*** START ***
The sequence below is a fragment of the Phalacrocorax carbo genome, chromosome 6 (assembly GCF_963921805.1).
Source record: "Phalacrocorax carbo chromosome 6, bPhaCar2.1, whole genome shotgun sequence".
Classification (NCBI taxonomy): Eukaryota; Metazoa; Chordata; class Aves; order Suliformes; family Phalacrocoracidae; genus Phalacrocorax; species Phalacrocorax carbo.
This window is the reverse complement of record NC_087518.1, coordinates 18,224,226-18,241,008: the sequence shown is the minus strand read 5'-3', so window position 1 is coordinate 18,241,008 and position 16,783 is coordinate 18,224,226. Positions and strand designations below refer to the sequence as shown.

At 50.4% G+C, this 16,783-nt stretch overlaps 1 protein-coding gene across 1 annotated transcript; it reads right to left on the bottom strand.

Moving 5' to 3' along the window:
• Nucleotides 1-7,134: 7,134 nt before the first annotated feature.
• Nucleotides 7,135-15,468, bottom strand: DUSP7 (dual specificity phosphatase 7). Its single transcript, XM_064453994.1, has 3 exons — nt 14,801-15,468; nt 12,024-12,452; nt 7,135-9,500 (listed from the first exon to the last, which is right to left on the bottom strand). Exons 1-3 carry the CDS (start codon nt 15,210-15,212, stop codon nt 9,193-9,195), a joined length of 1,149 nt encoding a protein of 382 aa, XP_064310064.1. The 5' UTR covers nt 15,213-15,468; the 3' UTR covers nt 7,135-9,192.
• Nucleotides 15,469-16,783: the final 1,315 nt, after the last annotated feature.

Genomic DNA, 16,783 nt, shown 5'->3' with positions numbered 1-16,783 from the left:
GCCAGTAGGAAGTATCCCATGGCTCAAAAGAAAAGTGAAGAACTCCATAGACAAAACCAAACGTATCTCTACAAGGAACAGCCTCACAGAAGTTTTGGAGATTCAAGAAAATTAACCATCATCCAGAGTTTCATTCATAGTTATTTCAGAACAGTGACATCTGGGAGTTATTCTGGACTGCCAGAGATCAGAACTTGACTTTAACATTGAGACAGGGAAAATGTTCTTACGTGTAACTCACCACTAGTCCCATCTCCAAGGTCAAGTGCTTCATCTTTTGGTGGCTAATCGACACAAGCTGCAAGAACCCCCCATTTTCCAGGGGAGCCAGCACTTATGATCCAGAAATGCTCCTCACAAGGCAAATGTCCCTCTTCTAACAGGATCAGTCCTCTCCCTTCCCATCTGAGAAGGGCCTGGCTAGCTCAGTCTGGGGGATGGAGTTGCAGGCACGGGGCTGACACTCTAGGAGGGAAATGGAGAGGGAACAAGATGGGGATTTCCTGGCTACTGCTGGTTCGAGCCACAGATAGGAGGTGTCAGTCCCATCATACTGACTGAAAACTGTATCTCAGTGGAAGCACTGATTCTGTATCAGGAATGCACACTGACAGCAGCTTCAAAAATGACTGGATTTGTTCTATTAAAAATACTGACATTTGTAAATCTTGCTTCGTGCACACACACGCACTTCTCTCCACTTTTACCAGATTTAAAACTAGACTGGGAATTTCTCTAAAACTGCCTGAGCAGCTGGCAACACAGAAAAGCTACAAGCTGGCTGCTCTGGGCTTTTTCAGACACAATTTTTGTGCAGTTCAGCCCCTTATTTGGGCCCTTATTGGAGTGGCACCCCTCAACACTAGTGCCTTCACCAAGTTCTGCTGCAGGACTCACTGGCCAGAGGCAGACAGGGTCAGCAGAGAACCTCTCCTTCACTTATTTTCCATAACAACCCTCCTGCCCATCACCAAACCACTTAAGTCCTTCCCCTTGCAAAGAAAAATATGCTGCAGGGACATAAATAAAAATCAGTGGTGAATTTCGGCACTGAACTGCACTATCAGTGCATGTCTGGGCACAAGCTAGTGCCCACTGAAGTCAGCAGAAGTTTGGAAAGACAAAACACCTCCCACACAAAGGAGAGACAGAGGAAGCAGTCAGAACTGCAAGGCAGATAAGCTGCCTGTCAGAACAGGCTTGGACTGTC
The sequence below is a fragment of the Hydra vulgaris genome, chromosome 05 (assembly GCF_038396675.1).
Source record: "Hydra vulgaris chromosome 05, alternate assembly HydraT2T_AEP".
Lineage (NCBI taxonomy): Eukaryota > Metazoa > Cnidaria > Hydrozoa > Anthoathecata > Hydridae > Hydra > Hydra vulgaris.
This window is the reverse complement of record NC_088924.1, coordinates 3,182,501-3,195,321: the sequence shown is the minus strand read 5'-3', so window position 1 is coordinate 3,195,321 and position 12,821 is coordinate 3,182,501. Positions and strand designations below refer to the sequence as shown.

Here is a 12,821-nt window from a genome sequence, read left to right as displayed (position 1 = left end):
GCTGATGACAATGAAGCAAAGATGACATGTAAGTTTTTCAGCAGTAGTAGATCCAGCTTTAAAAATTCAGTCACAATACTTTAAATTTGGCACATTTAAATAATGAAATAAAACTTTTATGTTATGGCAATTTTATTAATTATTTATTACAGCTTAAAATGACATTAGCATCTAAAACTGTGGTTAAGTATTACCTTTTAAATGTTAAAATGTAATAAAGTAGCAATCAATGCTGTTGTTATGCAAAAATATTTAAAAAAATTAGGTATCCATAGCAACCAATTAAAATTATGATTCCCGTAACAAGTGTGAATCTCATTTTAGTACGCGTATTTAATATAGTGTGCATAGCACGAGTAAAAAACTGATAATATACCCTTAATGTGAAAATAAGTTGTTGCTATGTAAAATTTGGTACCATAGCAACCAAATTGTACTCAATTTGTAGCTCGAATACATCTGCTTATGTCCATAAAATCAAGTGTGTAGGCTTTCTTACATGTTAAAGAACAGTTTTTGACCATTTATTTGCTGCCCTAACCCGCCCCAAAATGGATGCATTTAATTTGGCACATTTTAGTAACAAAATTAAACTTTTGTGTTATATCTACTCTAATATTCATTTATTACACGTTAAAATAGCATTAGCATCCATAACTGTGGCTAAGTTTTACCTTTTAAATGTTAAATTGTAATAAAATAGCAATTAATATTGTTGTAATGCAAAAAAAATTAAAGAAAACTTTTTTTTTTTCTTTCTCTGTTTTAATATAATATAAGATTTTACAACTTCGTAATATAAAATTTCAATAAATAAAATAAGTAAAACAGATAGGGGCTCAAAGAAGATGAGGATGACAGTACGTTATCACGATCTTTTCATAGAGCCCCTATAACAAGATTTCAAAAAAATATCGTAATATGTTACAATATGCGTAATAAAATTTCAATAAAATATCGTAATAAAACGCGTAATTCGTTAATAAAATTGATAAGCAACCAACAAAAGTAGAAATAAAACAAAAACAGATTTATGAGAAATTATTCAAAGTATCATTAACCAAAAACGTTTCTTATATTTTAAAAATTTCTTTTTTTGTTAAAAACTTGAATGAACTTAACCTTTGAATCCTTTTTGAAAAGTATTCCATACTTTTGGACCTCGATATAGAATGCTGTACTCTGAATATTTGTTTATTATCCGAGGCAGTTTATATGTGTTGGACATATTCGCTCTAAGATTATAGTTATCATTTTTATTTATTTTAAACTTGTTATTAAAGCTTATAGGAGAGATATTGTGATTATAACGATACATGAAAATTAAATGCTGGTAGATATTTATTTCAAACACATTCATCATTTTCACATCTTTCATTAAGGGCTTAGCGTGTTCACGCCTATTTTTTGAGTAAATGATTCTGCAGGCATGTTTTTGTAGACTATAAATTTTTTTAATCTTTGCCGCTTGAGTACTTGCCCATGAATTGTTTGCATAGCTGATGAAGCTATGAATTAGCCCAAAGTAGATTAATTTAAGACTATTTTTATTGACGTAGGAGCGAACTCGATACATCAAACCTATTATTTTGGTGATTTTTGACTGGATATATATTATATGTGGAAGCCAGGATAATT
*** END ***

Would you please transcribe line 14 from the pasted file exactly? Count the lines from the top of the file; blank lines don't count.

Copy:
Lineage (NCBI taxonomy): Eukaryota > Metazoa > Cnidaria > Hydrozoa > Anthoathecata > Hydridae > Hydra > Hydra vulgaris.